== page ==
But the land didn’t always provide. It wasn’t dotted with supermarkets, restaurants, and mini markets. Because of this, our forebears often had to forgo food for days and weeks on end.
They were sustained by a backup energy system called ketosis. This allowed them to access stored body fat during a fast, fueling their brains and bodies with clean, efficient energy.
Then they would break the fast and put on enough fat to fuel their next period of scarcity. But before talking about breaking a fast, we need to get some definitions straight.
Intermittent Fasting vs. Extended Fasting
Loosely speaking, any fast between 12 and 36 hours can be considered an intermittent fast, while any fast over 36 hours can be considered an extended fast. There’s no scientific consensus on these definitions, but they provide useful benchmarks.
Some forms of intermittent fasting are practiced daily, while others are practiced weekly. Some allow limited calories on fasting days, while others don't. For an introductory guide to intermittent fasting, check out this article I posted a while back.
Extended fasting—consuming zero calories for 36 hours or more—is a whole different animal. It should never be attempted by the unprepared.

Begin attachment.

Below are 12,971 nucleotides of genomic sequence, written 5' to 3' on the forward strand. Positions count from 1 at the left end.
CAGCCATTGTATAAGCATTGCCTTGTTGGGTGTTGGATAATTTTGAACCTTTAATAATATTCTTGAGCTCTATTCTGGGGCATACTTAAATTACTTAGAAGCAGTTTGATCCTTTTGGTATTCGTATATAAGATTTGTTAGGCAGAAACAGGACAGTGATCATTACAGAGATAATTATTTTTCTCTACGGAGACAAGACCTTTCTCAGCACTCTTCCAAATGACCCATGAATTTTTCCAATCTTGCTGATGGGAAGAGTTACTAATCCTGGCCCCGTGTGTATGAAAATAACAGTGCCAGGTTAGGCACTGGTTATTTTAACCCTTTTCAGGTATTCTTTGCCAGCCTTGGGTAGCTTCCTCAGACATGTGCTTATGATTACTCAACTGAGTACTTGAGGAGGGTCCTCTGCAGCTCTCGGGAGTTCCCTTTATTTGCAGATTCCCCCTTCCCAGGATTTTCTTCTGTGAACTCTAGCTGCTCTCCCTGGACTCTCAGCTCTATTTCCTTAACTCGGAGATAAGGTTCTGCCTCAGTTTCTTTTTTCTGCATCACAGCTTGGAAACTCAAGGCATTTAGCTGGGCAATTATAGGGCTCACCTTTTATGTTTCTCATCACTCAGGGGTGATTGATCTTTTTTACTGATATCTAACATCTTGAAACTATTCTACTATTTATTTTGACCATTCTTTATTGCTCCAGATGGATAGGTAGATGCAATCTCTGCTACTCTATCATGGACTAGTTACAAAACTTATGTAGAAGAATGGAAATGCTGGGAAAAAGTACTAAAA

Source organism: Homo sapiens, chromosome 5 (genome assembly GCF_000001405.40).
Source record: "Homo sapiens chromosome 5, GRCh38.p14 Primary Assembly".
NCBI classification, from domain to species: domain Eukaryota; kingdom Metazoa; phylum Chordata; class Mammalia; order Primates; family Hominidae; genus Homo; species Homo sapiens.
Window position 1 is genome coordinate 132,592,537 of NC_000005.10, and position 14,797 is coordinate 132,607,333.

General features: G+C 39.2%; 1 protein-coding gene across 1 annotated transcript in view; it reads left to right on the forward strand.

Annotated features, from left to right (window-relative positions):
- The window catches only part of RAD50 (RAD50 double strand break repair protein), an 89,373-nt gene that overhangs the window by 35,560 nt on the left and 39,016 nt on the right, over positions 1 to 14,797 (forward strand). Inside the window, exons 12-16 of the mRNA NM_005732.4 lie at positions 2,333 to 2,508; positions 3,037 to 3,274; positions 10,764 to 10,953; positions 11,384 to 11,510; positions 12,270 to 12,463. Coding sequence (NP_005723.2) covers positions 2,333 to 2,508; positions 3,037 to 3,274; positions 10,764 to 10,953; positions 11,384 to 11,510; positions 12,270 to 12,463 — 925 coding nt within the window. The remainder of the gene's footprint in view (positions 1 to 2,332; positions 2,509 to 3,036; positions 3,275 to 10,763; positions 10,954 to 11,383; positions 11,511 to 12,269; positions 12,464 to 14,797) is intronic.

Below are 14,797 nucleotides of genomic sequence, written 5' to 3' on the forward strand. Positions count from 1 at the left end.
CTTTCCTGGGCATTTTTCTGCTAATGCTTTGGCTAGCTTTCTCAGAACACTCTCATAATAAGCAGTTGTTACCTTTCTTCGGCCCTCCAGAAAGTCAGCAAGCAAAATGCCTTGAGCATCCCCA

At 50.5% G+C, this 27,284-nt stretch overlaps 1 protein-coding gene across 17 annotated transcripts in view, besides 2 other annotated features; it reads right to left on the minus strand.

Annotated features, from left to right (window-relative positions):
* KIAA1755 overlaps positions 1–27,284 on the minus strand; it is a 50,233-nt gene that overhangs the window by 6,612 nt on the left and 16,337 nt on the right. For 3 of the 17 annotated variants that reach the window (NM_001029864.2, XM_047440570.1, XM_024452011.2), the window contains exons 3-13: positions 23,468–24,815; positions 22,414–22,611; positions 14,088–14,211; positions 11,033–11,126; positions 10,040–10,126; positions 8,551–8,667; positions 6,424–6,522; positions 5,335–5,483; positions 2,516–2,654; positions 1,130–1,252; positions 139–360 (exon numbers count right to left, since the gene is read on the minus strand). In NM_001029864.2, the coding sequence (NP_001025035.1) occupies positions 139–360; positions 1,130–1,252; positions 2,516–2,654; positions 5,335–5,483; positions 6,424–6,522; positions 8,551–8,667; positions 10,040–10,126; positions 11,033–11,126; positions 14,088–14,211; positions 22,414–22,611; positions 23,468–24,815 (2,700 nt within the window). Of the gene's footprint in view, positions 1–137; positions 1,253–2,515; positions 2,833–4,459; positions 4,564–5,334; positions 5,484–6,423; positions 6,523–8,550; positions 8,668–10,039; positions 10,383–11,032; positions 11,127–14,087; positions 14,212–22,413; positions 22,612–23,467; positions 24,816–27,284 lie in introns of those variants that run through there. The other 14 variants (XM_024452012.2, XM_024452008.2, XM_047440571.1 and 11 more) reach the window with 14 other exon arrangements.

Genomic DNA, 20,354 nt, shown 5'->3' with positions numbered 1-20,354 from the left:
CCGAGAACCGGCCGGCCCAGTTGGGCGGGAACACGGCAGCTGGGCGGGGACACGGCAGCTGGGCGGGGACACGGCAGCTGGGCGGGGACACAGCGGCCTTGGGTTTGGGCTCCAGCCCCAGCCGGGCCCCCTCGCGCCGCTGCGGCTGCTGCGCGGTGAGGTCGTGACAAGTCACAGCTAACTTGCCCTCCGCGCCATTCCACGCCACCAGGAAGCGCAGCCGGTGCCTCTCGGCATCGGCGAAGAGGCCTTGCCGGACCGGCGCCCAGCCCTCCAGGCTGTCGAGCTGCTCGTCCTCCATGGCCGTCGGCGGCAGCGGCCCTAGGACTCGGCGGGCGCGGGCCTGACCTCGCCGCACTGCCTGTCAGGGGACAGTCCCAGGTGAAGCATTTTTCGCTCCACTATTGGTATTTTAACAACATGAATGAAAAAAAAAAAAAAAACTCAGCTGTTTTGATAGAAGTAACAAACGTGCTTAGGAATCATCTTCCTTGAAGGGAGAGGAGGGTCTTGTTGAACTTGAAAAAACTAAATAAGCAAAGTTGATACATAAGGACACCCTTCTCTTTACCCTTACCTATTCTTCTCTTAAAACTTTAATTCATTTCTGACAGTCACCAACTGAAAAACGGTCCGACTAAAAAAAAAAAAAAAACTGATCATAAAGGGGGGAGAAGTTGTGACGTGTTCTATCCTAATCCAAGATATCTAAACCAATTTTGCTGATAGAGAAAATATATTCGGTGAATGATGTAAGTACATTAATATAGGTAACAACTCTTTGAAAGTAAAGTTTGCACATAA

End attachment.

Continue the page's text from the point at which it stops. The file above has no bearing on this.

Most of this guide is devoted to breaking a longer fast, since it complicates things. But what about a shorter fast?
How To Break an Intermittent Fast
If your fast is less than 36 hours, break it with a normal meal. The size of your re-feed, as you might imagine, will depend on your health goals.
If you’re fasting to lose weight, you’ll want to maintain a mild caloric deficit. (Around 5% fewer calories than your metabolism requires). This often happens naturally on IF protocols, but you can also track your calories with an app like Cronometer to ensure you’re not overeating.
For instance, if you’re practicing OMAD (one meal a day), you should calibrate that meal to be slightly under your daily caloric needs. Keeping your one meal at a reasonable size also decreases the risk of indigestion.